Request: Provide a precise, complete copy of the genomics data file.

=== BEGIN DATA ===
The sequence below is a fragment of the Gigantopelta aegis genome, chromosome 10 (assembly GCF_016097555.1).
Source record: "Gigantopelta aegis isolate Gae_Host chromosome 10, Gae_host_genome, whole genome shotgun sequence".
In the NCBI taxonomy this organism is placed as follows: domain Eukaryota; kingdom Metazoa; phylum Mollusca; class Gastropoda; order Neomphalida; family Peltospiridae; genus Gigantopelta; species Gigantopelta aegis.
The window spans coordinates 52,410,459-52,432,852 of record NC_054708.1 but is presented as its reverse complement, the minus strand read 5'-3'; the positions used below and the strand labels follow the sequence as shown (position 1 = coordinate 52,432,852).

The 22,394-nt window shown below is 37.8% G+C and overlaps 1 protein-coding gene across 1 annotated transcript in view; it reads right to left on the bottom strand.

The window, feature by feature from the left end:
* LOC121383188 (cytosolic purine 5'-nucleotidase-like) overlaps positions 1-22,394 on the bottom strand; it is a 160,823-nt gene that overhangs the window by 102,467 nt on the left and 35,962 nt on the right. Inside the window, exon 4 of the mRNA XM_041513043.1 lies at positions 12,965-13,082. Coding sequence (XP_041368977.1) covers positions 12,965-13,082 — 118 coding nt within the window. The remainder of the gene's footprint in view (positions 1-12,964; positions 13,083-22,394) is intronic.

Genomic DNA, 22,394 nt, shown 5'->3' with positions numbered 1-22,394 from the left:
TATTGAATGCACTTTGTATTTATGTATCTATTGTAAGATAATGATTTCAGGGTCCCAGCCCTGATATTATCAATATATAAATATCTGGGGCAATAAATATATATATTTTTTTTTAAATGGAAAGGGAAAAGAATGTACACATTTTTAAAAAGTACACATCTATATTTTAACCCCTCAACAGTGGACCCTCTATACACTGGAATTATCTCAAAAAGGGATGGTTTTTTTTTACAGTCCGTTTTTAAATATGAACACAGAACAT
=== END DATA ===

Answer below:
The sequence below is a fragment of the Gigantopelta aegis genome, chromosome 10 (assembly GCF_016097555.1).
Source record: "Gigantopelta aegis isolate Gae_Host chromosome 10, Gae_host_genome, whole genome shotgun sequence".
In the NCBI taxonomy this organism is placed as follows: domain Eukaryota; kingdom Metazoa; phylum Mollusca; class Gastropoda; order Neomphalida; family Peltospiridae; genus Gigantopelta; species Gigantopelta aegis.
The window spans coordinates 52,410,459-52,432,852 of record NC_054708.1 but is presented as its reverse complement, the minus strand read 5'-3'; the positions used below and the strand labels follow the sequence as shown (position 1 = coordinate 52,432,852).

The 22,394-nt window shown below is 37.8% G+C and overlaps 1 protein-coding gene across 1 annotated transcript in view; it reads right to left on the bottom strand.

The window, feature by feature from the left end:
* LOC121383188 (cytosolic purine 5'-nucleotidase-like) overlaps positions 1-22,394 on the bottom strand; it is a 160,823-nt gene that overhangs the window by 102,467 nt on the left and 35,962 nt on the right. Inside the window, exon 4 of the mRNA XM_041513043.1 lies at positions 12,965-13,082. Coding sequence (XP_041368977.1) covers positions 12,965-13,082 — 118 coding nt within the window. The remainder of the gene's footprint in view (positions 1-12,964; positions 13,083-22,394) is intronic.

Genomic DNA, 22,394 nt, shown 5'->3' with positions numbered 1-22,394 from the left:
TATTGAATGCACTTTGTATTTATGTATCTATTGTAAGATAATGATTTCAGGGTCCCAGCCCTGATATTATCAATATATAAATATCTGGGGCAATAAATATATATATTTTTTTTTAAATGGAAAGGGAAAAGAATGTACACATTTTTAAAAAGTACACATCTATATTTTAACCCCTCAACAGTGGACCCTCTATACACTGGAATTATCTCAAAAAGGGATGGTTTTTTTTTACAGTCCGTTTTTAAATATGAACACAGAACAT